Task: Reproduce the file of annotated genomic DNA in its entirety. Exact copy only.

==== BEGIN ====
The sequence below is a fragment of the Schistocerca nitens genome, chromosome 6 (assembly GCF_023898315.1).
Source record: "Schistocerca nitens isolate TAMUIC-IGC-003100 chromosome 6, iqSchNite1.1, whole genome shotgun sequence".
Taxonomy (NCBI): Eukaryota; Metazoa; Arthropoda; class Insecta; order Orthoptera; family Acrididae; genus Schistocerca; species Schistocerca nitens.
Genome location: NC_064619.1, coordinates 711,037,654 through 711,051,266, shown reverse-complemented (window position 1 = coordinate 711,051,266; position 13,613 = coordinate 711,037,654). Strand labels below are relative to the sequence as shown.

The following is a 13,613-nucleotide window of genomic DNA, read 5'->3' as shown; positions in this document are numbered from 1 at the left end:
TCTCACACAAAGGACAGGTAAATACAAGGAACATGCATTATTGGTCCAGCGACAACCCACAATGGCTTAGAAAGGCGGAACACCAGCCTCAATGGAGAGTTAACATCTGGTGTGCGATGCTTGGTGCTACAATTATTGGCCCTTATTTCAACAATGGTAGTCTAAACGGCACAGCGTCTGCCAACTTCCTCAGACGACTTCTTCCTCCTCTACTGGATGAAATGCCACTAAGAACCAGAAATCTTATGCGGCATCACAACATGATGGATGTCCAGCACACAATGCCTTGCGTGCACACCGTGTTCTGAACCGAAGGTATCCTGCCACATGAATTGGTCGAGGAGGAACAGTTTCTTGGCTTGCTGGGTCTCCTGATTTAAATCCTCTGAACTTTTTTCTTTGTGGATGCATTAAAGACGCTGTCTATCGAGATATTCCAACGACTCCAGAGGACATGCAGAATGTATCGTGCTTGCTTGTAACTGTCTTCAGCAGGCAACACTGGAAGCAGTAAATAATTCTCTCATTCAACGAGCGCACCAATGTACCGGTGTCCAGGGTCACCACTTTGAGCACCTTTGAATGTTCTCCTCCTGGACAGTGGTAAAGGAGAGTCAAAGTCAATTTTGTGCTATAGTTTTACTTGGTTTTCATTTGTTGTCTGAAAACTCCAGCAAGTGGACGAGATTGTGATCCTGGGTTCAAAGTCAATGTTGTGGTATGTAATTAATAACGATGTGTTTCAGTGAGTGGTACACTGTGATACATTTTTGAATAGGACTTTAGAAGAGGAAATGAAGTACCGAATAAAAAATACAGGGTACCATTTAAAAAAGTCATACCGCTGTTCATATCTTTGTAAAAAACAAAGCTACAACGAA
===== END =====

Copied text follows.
The sequence below is a fragment of the Schistocerca nitens genome, chromosome 6 (assembly GCF_023898315.1).
Source record: "Schistocerca nitens isolate TAMUIC-IGC-003100 chromosome 6, iqSchNite1.1, whole genome shotgun sequence".
Taxonomy (NCBI): Eukaryota; Metazoa; Arthropoda; class Insecta; order Orthoptera; family Acrididae; genus Schistocerca; species Schistocerca nitens.
Genome location: NC_064619.1, coordinates 711,037,654 through 711,051,266, shown reverse-complemented (window position 1 = coordinate 711,051,266; position 13,613 = coordinate 711,037,654). Strand labels below are relative to the sequence as shown.

The following is a 13,613-nucleotide window of genomic DNA, read 5'->3' as shown; positions in this document are numbered from 1 at the left end:
TCTCACACAAAGGACAGGTAAATACAAGGAACATGCATTATTGGTCCAGCGACAACCCACAATGGCTTAGAAAGGCGGAACACCAGCCTCAATGGAGAGTTAACATCTGGTGTGCGATGCTTGGTGCTACAATTATTGGCCCTTATTTCAACAATGGTAGTCTAAACGGCACAGCGTCTGCCAACTTCCTCAGACGACTTCTTCCTCCTCTACTGGATGAAATGCCACTAAGAACCAGAAATCTTATGCGGCATCACAACATGATGGATGTCCAGCACACAATGCCTTGCGTGCACACCGTGTTCTGAACCGAAGGTATCCTGCCACATGAATTGGTCGAGGAGGAACAGTTTCTTGGCTTGCTGGGTCTCCTGATTTAAATCCTCTGAACTTTTTTCTTTGTGGATGCATTAAAGACGCTGTCTATCGAGATATTCCAACGACTCCAGAGGACATGCAGAATGTATCGTGCTTGCTTGTAACTGTCTTCAGCAGGCAACACTGGAAGCAGTAAATAATTCTCTCATTCAACGAGCGCACCAATGTACCGGTGTCCAGGGTCACCACTTTGAGCACCTTTGAATGTTCTCCTCCTGGACAGTGGTAAAGGAGAGTCAAAGTCAATTTTGTGCTATAGTTTTACTTGGTTTTCATTTGTTGTCTGAAAACTCCAGCAAGTGGACGAGATTGTGATCCTGGGTTCAAAGTCAATGTTGTGGTATGTAATTAATAACGATGTGTTTCAGTGAGTGGTACACTGTGATACATTTTTGAATAGGACTTTAGAAGAGGAAATGAAGTACCGAATAAAAAATACAGGGTACCATTTAAAAAAGTCATACCGCTGTTCATATCTTTGTAAAAAACAAAGCTACAACGAA